I’m a big fan of Let’s Encrypt but when I recently found out about TLS Certificate Transparency Logs and how easy they made searching for otherwise unpublished subdomains, I decided that it might be a good idea to look into using wildcard TLS certificates.
A minor complication was that to validate a wildcard certificate Let’s Encrypt needs to create a TXT DNS record for your domain with a validation code. This is known as the DNS-01 challenge. I happen to use Namecheap as the registrar for most of my domains and luckily there is a Python library to access their API and automatically create this DNS record.
I’ve written a quick Python script which works as a manual authentication hook for Let’s Encrypt’s certbot and helps to automate the process of issuing / renewing a certificate using the DNS-01 challenge.
Obtain API credentials for Namecheap as detailed here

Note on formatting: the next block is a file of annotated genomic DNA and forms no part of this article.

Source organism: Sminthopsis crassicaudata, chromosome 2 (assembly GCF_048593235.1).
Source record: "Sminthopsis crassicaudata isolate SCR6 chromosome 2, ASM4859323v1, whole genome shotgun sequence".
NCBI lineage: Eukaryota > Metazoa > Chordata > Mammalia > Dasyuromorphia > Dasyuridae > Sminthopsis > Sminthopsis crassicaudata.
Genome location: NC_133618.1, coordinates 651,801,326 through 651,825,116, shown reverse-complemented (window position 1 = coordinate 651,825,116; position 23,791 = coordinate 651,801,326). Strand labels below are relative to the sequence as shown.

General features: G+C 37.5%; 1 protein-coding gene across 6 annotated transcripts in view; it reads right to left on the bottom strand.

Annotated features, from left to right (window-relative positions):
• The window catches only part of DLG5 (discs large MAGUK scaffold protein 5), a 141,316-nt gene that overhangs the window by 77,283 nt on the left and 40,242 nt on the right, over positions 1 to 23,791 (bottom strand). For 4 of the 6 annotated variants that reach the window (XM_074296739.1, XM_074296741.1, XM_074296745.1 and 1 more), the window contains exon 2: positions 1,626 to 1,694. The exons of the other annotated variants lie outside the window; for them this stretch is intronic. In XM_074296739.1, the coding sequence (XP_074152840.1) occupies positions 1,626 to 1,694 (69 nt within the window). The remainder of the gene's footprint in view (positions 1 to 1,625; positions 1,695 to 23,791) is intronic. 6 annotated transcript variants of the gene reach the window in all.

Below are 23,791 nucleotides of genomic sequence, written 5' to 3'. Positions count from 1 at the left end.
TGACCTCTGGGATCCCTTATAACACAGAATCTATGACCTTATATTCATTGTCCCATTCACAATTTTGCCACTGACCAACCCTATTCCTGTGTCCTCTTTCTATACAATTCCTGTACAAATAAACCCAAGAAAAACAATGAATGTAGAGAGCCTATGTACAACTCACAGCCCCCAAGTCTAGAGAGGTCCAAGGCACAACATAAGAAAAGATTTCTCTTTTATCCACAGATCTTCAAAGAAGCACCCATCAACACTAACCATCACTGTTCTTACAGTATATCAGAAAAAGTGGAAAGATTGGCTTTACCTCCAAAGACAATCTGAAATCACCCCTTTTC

Download the script and edit to add the API credentials to the appropriate variables N.B. Bad Things could happen if these credentials become public, please take appropriate precautions to keep them secure.
To issue / renew a wildcard certificate for your domain run certbot something like this:
These instructions are mostly for my later convenience but if you have an Intsun or Terios T3 bluetooth gamepad that you want to pair with Linux via the command line they might help you out.
These instructions assume you have a bluetooth dongle that is recognised by your kernel. I’ve had success with this one. These steps worked for me on Ubuntu 16.04 LTS.
Install the following packages: $ sudo apt-get install bluez joystick